Trying to Make Sense of the Jing

15:04 (UTC±00:00 +DST), 20 MAY 2015 | GBR LONDON

Newsstand Beijing

China is this weird and wonderful country where it’s a challenge to make sense, at times, of what’s coming out from Zhongnanhai. Mixed in at times horrifically hard-to-understand officialspeak are national policies of a system that, whilst grey (like the smog) on the outside, actually works in more and more of the country. (Beijing donated not a half-fen to this site, by the way, so you know where you’re getting your sources from.)

I’ve spent 14 years in China in one go. (I had an earlier six years from when I was born, but I guess I was too young to remember things from that time.) When I first returned to Beijing after 12 years in Switzerland, back in 2000, I only knew 200 Chinese characters. This was eventually boosted to 3,000 shortly afterwards, but not without very intensive courses (some of them extending to outside university study hours) and probably a fair bit of lost hair.

So if you’re willing to make sense of how this nation is supposed to be made sense of, here are the media resources I often tune into (in Chinese, as this is what you’d want, right?… If you were serious about China, you’d have learnt the language!)…

(For this post alone, I’m going “just” into the world of print media. I’ll leave radio, TV, and the Internet for subsequent posts.)

People’s Daily (人民日报)

Too often, we malign this paper as required reading only for card-carrying communists. In fact, you can be politically neutral and still get away reading this paper whilst striking it rich in China.

This is because official policy and a fair number of new laws are nearly always announced on this paper, which is the Communist Party’s mouthpiece paper. For those who want to second-guess what policies are next for Beijing, read those first bits of the paper that pertain to what the leadership is up to, plus the parts about political theory (理论).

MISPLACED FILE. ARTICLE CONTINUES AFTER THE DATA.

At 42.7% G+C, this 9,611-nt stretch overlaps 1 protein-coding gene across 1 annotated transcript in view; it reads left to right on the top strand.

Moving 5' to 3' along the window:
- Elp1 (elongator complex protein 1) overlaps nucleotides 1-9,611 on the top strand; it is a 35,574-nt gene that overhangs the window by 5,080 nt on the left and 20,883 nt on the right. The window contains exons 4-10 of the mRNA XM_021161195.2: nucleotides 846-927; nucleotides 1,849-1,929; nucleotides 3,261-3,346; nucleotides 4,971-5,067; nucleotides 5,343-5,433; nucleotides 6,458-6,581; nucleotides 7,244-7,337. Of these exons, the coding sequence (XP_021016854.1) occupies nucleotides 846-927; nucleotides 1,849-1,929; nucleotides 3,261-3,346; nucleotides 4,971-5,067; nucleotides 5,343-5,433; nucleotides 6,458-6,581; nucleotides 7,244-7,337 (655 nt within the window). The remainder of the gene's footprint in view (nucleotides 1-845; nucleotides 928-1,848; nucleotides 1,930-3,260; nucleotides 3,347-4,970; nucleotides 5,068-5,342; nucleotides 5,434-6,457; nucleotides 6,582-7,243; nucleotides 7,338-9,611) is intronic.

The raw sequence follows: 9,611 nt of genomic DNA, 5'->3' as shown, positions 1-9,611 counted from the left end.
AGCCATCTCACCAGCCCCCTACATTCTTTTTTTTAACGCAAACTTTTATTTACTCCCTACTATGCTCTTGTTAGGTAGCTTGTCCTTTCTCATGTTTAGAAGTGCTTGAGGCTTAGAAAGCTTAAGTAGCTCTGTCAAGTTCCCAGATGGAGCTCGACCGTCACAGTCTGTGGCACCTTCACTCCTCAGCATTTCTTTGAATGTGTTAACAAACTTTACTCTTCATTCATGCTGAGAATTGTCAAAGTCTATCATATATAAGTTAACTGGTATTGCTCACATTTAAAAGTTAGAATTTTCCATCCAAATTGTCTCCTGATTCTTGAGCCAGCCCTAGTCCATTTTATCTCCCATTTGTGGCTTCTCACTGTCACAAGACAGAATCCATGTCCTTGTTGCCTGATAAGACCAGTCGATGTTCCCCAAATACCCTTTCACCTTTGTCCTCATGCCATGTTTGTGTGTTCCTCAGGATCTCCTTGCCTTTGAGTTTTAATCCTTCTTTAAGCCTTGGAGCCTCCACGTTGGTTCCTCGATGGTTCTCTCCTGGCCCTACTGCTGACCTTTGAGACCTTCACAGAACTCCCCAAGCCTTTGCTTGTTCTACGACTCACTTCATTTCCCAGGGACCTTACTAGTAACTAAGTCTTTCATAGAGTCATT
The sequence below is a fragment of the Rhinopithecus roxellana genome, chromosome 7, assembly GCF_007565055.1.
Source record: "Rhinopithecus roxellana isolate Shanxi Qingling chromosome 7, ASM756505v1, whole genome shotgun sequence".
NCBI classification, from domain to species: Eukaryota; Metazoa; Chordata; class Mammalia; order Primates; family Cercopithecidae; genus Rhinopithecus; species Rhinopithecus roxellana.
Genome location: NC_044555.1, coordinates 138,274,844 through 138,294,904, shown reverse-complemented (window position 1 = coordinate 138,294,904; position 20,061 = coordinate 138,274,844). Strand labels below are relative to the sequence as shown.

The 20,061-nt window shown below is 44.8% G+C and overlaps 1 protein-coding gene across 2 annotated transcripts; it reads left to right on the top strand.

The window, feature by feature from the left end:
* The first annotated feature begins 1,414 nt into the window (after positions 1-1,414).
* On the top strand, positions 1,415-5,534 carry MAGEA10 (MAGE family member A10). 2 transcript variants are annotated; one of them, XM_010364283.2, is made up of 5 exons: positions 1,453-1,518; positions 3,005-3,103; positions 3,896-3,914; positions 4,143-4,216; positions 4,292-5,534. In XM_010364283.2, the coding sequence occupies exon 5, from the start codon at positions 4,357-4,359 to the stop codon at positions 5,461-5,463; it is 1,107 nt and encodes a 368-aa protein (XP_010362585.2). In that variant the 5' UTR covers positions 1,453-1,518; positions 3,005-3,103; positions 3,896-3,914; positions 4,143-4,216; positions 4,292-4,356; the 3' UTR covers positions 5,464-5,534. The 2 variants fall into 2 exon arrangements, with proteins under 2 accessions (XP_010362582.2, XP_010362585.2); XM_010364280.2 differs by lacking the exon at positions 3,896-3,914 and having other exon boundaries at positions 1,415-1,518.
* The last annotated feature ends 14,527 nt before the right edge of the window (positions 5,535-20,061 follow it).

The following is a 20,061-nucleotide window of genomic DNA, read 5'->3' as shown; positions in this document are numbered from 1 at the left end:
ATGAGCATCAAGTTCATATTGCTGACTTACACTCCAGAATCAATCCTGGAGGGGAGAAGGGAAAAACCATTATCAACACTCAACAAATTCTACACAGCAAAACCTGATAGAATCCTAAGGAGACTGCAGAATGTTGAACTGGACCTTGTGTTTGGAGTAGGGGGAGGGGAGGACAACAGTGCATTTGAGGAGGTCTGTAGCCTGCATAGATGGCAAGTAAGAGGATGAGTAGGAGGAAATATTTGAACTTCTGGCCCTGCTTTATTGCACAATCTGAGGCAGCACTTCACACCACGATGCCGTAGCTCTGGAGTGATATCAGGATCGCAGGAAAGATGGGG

If you are the kind of rarely-seen “foreign expert” working in a PRC government organ (or a government-funded organisation), expect this paper to make an appearance nearly every workday. If you are a mere commoner, you (almost) have nothing to see. Move on… (Individuals hardly ever subscribe to this on their own initiative.)

If you are overseas, look for the Hong Kong or overseas editions, which interestingly enough here in London have gone on a bit of a disappearing act.

Qiu Shi (求是)

If you absolutely must keep tabs on every last uttering Zhongnanhai has, well, uttered (because your business is so reliant, it’ll die if the next big policy wasn’t “felt out” ahead of time), try the official-est periodical in China, the Communist Party’s own theoretical magazine. Qiu Shi, in essence Seeking Truth in English, contains lots of theoretical papers from top Communist Party leaders. At times it even incorporates a full article written by the President or Premier.

The only other people (apart from those “in the system”) that must care about Qiu Shi are academics and historians, as that’s a lot of political theory.

I subscribed to this for a few years — whilst I was doing my PhD, which was probably the sole acceptable excuse as an apolitical civilian.

The English version of the periodical is getting better — it used to leave much desired but apart from the rather Chinglishy sounding tone, is much more readable as of late.

Beijing Daily (北京日报)

Replace this with your city or province’s name if you want regional news from your region. The Dailies will often bring you authoritative information, whilst the Evening papers are much more reader-friendly and are only rarely political.

At times, very local cities as well as counties will get their own such papers. They are probably only good for the immediate surroundings.

Reference News (参考消息)

Also known in Hanyu Pinyin as Cankao Xiaoxi, this is one of China’s most oddball papers. All in black-and-white, it is less “flashy”, rather bland, and extremely international and interesting.